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Construction intentions can be lost in the repeating

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The Law Faculty at Warwick University rightly enjoys an outstanding reputation for teaching 'law in context' as opposed to the traditional 'black letter' law. During my time there as an undergraduate, lecturers strove to make law relevant to the context in which it was used, rather than teaching it straight out of a textbook.

Some subjects, such as the law of trusts, presented more of a challenge than others. Part of the programme involved a ground-breaking 'legal practice' course whereby unsuspecting students were, via the local free legal advice centre, foisted upon the distressed of Leamington Spa (or was it the other way around? ).During the first such advice session, I went carefully through a prepared introduction about how advice would be given under the supervision of university law lecturers. The client then explained, equally carefully, how he had been dismissed as a security guard by the university and how he wanted redress for unfair dismissal.

There then followed what can only be described as a steep learning curve, during which, armed with a useful text entitled, So you've been sacked, I took my own university to the industrial tribunal. Once there, with some trepidation, I was obliged to crossexamine high-powered university officials about a letter which had appeared by unexplained means, saying something to the effect that the university would be better off dismissing this chap and 'taking its chances with the tribunal'.

Incidentally, it had refused to disclose this letter on the somewhat unusual grounds that I was a student. But that is another story.

I was reminded of the legal practice course recently as I ploughed through the contemporaneous documents in a sizeable civil engineering claim, trying to figure out what actually happened on this contract. One of the exercises we students carried out was to team up in pairs, each armed with wooden building blocks. One student would build something and the other one would copy it, easily enough. Then one student put together another combination, out of sight of the other, explaining what they were doing as they went along. The other member of the team tried to replicate the construction from the commentary. The constructor was allowed to look at the replica and try to correct errors by explanation, not demonstration. This was harder work but manageable. Next the constructor gave a running commentary but was not allowed to witness the replica. The results were often surprisingly off target. Finally, the teams reconvened as groups of three: one constructor, one commentator and one replicator. The replicator was obliged to construct the replica, relying only on the third-party commentary.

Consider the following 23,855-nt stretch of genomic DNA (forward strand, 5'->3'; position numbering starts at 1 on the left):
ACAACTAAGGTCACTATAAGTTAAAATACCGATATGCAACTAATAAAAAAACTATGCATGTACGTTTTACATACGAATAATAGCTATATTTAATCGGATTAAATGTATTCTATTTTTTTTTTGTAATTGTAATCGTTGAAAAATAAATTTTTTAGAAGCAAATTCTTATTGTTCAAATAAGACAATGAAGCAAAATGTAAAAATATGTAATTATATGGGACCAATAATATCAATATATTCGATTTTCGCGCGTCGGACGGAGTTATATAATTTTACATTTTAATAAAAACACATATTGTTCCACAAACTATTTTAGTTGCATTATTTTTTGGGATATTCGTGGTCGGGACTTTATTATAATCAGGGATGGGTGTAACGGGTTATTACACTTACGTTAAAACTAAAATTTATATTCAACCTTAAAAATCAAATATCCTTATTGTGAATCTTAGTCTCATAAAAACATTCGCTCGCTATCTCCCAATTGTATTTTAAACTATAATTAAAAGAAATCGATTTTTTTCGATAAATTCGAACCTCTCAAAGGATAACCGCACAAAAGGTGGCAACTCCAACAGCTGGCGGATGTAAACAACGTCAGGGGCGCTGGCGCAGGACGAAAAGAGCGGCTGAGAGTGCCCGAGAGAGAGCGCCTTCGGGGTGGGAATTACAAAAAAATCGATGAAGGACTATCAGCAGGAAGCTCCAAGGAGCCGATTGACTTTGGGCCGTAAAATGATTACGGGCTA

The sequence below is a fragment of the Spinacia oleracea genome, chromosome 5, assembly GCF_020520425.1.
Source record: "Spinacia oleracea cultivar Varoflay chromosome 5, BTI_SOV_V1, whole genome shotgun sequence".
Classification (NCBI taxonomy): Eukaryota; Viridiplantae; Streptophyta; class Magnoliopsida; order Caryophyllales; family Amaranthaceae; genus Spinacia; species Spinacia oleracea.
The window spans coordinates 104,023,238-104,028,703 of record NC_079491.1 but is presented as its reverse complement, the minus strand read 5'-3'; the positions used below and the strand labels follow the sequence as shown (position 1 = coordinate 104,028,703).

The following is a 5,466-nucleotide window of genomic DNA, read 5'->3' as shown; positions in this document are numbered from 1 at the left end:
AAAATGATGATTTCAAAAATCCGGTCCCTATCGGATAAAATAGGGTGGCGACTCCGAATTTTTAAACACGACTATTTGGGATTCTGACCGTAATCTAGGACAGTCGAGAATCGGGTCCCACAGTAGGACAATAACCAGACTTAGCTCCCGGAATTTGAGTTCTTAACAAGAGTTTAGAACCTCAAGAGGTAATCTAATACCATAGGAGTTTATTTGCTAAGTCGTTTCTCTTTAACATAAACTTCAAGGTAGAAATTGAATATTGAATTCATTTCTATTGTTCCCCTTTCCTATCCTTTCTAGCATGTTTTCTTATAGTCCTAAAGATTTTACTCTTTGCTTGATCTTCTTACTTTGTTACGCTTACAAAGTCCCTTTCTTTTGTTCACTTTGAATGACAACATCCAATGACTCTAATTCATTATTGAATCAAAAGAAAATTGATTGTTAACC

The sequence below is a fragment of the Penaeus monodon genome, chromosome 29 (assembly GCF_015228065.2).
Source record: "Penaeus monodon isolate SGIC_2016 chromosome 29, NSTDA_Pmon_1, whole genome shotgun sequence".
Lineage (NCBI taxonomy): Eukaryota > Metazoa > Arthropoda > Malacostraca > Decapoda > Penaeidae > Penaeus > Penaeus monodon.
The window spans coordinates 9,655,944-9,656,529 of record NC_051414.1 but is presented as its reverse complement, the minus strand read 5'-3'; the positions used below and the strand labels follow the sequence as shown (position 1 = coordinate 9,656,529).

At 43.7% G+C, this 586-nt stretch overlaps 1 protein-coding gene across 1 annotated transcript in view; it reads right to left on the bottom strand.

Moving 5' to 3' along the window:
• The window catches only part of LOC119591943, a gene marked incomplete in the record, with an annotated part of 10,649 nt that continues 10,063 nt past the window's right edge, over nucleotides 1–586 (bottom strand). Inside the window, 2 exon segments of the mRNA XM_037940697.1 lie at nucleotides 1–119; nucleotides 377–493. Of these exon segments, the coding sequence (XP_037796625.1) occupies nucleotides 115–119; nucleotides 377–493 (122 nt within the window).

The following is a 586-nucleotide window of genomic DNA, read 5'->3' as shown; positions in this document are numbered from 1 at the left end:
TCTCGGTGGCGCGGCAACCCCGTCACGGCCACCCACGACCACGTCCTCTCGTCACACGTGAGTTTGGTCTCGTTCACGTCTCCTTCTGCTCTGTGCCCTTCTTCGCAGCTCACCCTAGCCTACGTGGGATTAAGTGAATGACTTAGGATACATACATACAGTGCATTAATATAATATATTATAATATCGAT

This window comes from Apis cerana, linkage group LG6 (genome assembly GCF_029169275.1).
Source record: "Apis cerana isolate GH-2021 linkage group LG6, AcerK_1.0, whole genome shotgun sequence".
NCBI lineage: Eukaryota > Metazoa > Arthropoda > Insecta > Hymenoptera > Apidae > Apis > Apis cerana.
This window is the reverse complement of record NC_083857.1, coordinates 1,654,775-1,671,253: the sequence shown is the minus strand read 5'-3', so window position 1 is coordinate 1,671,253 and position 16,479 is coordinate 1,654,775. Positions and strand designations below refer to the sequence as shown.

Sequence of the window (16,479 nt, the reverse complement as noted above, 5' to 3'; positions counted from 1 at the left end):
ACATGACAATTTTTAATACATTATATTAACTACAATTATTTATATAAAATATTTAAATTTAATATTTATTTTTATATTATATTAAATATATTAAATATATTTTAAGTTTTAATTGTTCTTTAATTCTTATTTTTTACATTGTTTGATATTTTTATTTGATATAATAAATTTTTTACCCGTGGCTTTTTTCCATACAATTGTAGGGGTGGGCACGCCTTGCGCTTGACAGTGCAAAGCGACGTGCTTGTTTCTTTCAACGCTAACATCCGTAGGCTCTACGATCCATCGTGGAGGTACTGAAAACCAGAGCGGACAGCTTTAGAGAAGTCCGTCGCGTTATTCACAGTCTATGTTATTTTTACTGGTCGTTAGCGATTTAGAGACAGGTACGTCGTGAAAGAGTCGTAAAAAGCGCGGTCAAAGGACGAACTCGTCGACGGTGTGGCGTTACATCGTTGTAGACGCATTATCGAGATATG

Neither the constructor nor the commentator were able to see the replica as it was produced.

Needless to say, the replica seldom bore any resemblance to the original construction. So, apart from being a mildly diverting party game, what was the purpose of all that?

When presenting a case, the parties endeavour to recreate in the mind's eye of the tribunal - be they judge, arbitrator, or whatever - a clear impression of events of some time previous. Neither the tribunal nor the advocates were there at the time, and so they have to build up a picture from the building blocks of evidence, mainly the contemporaneous documents and the statements of the witnesses who were involved.

Mastering the documents is usually the first forensic step towards reconstructing events of the past. For, as my pupil master once explained, documents do not lie, lose their memory or go back to Ireland. Although this may be true, not everything is recorded in a document and it is often furious debate about what innocuous phrases actually mean. As with the group of three students, these building blocks pass through the hands of those presenting the case (the commentator) and the tribunal hearing the case (the replicator). And, as with the final group, there is no way of knowing what image is being created in the replicator's mind - until you get judgment that is.

At the moment I am occupying a virtual world of nearly half a decade ago, on an exposed site in a chilly part of the country. I am wondering what the arbitrator will make of it all.

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